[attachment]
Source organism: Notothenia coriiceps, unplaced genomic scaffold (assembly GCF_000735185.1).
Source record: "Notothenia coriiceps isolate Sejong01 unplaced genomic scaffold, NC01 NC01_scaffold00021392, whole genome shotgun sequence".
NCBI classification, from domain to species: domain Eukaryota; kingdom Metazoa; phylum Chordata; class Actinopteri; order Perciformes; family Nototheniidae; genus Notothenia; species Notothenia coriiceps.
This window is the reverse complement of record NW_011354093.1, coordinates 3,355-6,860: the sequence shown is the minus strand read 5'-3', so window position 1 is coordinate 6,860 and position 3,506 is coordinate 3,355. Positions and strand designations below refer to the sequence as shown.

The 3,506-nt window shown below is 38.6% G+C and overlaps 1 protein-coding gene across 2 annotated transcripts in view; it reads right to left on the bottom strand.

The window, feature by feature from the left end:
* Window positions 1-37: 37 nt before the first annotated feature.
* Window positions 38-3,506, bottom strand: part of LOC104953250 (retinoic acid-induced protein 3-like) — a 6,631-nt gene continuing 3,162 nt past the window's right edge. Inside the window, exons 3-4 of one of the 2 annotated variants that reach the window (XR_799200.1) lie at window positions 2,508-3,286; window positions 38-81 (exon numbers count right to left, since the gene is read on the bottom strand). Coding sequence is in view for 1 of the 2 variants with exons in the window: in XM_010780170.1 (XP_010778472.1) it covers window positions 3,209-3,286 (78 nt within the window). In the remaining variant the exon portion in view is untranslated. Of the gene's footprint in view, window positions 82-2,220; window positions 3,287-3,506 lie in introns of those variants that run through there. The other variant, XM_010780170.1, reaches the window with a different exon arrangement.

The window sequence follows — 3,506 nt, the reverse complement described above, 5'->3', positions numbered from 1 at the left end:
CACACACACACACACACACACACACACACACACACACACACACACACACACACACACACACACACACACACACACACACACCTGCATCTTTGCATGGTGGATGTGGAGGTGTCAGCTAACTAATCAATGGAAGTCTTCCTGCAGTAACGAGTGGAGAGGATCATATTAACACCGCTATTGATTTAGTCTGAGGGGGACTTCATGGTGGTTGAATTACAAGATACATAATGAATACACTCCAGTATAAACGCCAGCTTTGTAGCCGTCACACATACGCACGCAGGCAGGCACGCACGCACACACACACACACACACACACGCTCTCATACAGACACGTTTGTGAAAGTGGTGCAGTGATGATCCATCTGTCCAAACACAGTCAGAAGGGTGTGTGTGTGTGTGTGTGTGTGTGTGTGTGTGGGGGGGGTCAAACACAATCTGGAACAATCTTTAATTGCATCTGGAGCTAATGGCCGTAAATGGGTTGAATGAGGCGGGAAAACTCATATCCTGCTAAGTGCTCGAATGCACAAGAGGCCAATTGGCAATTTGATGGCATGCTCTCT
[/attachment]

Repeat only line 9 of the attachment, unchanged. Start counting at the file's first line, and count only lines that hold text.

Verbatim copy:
The window sequence follows — 3,506 nt, the reverse complement described above, 5'->3', positions numbered from 1 at the left end: